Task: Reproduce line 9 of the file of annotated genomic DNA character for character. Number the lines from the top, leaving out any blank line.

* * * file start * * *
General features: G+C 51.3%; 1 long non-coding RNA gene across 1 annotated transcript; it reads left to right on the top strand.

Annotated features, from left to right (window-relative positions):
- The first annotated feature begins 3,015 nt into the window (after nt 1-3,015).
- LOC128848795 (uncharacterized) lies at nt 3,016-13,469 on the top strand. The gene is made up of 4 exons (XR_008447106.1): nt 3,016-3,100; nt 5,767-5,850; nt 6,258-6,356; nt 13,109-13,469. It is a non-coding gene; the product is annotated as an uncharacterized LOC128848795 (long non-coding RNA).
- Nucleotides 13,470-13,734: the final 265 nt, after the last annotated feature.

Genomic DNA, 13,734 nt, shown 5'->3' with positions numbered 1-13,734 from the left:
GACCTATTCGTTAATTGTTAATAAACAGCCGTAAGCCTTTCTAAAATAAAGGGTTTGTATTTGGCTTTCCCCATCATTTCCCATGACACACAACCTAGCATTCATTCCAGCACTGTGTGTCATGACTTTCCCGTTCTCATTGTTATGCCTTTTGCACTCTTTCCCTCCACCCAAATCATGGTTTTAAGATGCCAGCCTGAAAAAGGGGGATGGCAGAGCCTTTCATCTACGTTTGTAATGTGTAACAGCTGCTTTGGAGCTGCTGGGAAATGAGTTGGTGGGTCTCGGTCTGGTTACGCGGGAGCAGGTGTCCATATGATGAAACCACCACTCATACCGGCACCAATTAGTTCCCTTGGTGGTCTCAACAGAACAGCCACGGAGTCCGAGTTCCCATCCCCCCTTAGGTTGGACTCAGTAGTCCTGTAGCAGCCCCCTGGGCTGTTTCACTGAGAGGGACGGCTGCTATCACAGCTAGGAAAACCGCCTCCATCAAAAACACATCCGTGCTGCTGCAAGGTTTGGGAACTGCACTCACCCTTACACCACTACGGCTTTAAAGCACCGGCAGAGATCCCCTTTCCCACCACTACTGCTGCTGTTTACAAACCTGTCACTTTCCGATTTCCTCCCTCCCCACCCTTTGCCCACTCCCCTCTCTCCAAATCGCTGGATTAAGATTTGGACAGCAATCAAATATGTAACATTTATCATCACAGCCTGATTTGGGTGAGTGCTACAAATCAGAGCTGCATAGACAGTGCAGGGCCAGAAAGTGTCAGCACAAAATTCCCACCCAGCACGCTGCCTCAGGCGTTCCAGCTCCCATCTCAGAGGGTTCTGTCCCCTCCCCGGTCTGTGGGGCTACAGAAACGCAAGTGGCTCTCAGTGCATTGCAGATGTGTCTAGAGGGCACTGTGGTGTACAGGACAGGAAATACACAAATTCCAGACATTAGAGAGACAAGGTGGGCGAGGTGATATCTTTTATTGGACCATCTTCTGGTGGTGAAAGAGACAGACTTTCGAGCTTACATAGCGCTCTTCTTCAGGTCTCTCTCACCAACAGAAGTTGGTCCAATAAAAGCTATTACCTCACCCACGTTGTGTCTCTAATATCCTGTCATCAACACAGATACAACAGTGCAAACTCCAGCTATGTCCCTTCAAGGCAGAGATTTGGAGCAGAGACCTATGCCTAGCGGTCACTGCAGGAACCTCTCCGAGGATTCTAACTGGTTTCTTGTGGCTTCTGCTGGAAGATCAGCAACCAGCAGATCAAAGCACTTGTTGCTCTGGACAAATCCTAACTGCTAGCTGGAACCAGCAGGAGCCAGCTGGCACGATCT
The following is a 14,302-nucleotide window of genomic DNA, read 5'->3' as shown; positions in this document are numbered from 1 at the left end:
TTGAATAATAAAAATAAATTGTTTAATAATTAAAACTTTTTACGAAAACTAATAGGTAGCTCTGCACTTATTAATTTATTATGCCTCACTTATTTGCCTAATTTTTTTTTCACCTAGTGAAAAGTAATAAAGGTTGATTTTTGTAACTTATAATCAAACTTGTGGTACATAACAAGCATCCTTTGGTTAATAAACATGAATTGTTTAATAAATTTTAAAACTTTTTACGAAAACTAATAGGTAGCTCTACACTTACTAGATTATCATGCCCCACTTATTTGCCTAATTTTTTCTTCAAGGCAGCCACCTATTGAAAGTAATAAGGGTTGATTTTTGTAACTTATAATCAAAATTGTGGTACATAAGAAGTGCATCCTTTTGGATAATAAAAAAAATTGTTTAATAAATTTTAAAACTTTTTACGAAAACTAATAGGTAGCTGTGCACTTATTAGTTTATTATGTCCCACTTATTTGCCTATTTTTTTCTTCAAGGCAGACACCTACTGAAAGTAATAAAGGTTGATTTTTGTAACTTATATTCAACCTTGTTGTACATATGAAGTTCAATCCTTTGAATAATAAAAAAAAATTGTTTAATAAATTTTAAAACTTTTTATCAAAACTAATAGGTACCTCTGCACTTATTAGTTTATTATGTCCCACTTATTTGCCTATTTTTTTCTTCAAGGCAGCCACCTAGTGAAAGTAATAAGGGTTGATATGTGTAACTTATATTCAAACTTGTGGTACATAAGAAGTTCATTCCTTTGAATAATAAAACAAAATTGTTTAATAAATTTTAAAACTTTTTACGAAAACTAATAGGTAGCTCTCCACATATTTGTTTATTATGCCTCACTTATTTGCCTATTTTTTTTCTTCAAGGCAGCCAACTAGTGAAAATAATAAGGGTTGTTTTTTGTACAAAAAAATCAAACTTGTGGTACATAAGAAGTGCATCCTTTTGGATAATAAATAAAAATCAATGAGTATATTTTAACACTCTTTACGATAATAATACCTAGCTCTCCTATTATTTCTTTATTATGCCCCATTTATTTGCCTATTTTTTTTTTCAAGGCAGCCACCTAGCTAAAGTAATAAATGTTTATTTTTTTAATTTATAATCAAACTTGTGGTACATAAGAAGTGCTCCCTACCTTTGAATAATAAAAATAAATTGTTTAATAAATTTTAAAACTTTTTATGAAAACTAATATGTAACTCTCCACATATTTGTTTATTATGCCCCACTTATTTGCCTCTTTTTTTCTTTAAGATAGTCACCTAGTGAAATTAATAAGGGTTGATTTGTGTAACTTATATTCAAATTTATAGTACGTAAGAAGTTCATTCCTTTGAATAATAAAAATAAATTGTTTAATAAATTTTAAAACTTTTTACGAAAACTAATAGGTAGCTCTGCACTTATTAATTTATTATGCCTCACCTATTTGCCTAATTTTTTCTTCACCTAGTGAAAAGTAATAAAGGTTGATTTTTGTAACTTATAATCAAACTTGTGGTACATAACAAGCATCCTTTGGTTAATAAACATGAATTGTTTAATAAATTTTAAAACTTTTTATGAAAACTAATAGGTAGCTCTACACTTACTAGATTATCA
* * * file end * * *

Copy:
TTGAATAATAAAAATAAATTGTTTAATAATTAAAACTTTTTACGAAAACTAATAGGTAGCTCTGCACTTATTAATTTATTATGCCTCACTTATTTGCCTAATTTTTTTTTCACCTAGTGAAAAGTAATAAAGGTTGATTTTTGTAACTTATAATCAAACTTGTGGTACATAACAAGCATCCTTTGGTTAATAAACATGAATTGTTTAATAAATTTTAAAACTTTTTACGAAAACTAATAGGTAGCTCTACACTTACTAGATTATCATGCCCCACTTATTTGCCTAATTTTTTCTTCAAGGCAGCCACCTATTGAAAGTAATAAGGGTTGATTTTTGTAACTTATAATCAAAATTGTGGTACATAAGAAGTGCATCCTTTTGGATAATAAAAAAAATTGTTTAATAAATTTTAAAACTTTTTACGAAAACTAATAGGTAGCTGTGCACTTATTAGTTTATTATGTCCCACTTATTTGCCTATTTTTTTCTTCAAGGCAGACACCTACTGAAAGTAATAAAGGTTGATTTTTGTAACTTATATTCAACCTTGTTGTACATATGAAGTTCAATCCTTTGAATAATAAAAAAAAATTGTTTAATAAATTTTAAAACTTTTTATCAAAACTAATAGGTACCTCTGCACTTATTAGTTTATTATGTCCCACTTATTTGCCTATTTTTTTCTTCAAGGCAGCCACCTAGTGAAAGTAATAAGGGTTGATATGTGTAACTTATATTCAAACTTGTGGTACATAAGAAGTTCATTCCTTTGAATAATAAAACAAAATTGTTTAATAAATTTTAAAACTTTTTACGAAAACTAATAGGTAGCTCTCCACATATTTGTTTATTATGCCTCACTTATTTGCCTATTTTTTTTCTTCAAGGCAGCCAACTAGTGAAAATAATAAGGGTTGTTTTTTGTACAAAAAAATCAAACTTGTGGTACATAAGAAGTGCATCCTTTTGGATAATAAATAAAAATCAATGAGTATATTTTAACACTCTTTACGATAATAATACCTAGCTCTCCTATTATTTCTTTATTATGCCCCATTTATTTGCCTATTTTTTTTTTCAAGGCAGCCACCTAGCTAAAGTAATAAATGTTTATTTTTTTAATTTATAATCAAACTTGTGGTACATAAGAAGTGCTCCCTACCTTTGAATAATAAAAATAAATTGTTTAATAAATTTTAAAACTTTTTATGAAAACTAATATGTAACTCTCCACATATTTGTTTATTATGCCCCACTTATTTGCCTCTTTTTTTCTTTAAGATAGTCACCTAGTGAAATTAATAAGGGTTGATTTGTGTAACTTATATTCAAATTTATAGTACGTAAGAAGTTCATTCCTTTGAATAATAAAAATAAATTGTTTAATAAATTTTAAAACTTTTTACGAAAACTAATAGGTAGCTCTGCACTTATTAATTTATTATGCCTCACCTATTTGCCTAATTTTTTCTTCACCTAGTGAAAAGTAATAAAGGTTGATTTTTGTAACTTATAATCAAACTTGTGGTACATAACAAGCATCCTTTGGTTAATAAACATGAATTGTTTAATAAATTTTAAAACTTTTTATGAAAACTAATAGGTAGCTCTACACTTACTAGATTATCA